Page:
Molecular & Cellular Biomechanics |

DOI: 10.32604/mcb.2022.018369

ARTICLE

Numerical Analysis of Blood Flow through COVID-19 Infected Arteries

1Kerala Water Authority, Palakkad, Kerala, 678001, India

2National Institute of Technology, Warangal, Telangana, 506004, India

*Corresponding Author: Anjana P. Anantharaman. Email: anjanapa@nitw.ac.in

Received: 20 July 2021; Accepted: 24 December 2021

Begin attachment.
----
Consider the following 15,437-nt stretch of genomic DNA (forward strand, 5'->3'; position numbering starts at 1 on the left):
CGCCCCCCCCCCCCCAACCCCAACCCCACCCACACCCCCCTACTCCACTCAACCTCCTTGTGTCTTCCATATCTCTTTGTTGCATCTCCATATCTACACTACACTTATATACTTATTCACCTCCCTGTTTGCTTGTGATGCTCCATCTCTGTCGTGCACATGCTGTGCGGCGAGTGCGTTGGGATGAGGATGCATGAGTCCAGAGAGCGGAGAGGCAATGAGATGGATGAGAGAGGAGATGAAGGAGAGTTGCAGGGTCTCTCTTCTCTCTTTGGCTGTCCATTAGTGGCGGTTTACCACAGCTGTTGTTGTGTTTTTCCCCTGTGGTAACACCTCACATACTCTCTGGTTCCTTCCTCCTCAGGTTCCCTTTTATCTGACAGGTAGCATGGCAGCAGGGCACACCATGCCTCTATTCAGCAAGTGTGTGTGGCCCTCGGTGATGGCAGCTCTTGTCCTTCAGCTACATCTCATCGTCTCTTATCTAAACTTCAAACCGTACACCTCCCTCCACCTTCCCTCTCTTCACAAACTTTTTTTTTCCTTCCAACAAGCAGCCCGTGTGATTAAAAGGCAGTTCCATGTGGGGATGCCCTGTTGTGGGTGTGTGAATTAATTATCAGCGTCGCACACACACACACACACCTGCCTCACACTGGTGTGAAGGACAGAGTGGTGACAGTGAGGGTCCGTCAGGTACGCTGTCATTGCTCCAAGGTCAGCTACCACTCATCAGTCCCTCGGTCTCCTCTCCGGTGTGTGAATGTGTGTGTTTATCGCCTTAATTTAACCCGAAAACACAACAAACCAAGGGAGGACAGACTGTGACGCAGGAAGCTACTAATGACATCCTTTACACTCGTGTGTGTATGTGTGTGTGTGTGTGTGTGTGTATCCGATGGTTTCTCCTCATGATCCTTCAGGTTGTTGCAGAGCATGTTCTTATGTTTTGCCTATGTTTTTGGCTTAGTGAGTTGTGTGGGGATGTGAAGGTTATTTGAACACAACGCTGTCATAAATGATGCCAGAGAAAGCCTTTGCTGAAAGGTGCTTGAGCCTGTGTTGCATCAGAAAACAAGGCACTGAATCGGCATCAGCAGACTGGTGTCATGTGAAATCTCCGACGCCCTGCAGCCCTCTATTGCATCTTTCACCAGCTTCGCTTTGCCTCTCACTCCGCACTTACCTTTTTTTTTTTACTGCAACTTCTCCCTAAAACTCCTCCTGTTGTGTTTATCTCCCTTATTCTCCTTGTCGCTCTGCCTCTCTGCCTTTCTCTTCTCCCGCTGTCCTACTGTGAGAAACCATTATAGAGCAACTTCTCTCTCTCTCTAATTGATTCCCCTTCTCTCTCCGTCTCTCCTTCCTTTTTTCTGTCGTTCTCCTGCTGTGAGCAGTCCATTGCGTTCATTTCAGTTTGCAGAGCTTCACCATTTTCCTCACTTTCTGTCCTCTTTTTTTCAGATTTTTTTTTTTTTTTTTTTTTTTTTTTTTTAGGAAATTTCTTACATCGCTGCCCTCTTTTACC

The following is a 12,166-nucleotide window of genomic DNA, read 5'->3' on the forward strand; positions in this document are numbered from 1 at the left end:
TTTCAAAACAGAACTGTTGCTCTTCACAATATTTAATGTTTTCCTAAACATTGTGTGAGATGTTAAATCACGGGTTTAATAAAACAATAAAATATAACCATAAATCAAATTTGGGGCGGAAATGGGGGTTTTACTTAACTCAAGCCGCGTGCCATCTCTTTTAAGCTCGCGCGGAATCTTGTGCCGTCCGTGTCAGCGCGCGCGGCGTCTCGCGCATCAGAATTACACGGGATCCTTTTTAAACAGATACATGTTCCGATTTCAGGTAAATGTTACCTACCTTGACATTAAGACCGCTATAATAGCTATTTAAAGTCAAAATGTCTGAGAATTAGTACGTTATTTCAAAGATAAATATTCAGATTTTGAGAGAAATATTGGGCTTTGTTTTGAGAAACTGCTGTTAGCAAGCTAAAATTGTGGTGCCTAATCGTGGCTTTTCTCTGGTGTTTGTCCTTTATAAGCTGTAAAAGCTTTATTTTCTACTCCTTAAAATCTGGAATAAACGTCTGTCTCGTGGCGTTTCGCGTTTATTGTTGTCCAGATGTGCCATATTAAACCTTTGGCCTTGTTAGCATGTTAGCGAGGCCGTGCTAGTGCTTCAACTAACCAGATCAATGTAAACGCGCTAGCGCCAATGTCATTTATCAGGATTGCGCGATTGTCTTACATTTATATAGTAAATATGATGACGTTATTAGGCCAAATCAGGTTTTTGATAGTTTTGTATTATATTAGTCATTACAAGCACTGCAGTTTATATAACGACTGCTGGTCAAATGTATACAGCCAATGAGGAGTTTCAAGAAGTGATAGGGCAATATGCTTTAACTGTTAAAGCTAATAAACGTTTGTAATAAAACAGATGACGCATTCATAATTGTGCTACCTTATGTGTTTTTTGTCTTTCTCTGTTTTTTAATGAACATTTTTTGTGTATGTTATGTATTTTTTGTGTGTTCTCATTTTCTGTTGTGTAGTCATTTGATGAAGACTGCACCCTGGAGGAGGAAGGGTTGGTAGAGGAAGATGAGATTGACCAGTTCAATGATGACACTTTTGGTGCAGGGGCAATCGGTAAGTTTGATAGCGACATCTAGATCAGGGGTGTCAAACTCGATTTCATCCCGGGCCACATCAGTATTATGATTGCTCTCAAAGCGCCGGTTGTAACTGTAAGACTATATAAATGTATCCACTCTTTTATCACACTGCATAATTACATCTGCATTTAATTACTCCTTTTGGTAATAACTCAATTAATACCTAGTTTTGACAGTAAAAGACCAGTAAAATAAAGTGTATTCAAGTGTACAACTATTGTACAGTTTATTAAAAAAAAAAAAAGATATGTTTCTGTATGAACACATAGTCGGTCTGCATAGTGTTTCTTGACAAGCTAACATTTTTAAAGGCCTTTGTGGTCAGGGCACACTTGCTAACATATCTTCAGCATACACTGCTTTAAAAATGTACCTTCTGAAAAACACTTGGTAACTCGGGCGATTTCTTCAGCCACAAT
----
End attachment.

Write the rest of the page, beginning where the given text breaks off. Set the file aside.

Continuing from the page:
Abstract: Computational Fluid Dynamics has become relevant in the study of hemodynamics, where clinical results are challenging to obtain. This paper discusses a 2-Dimensional transient blood flow analysis through an arterial bifurcation for patients infected with the Coronavirus. The geometry considered is an arterial bifurcation with main stem diameter 3 mm and two outlets. The left outlet (smaller) has a diameter of 1.5 mm and the right outlet (larger), 2 mm. The length of the main stem, left branch and right branch are fixed at 35 mm, 20 mm and 25 mm respectively. Viscosity change that occurs in the blood leads to different parametrical changes in blood flow. The blood flow towards the smaller branch is significantly affected by the changed blood viscosity. Extended regions of high pressure and increased velocity towards the larger outlet are obtained. The Time Averaged Wall Shear Stress (TAWSS) for the corona affected artery is found to be 10.4114 Pa at a 90° angle of bifurcation as compared to 2.45002 Pa of the normal artery. For varying angles of bifurcation, an angle of 75° was found to have a maximum Time Averaged Wall Shear Stress of 2.46076 Pa and 10.42542 Pa for normal and corona affected artery, respectively.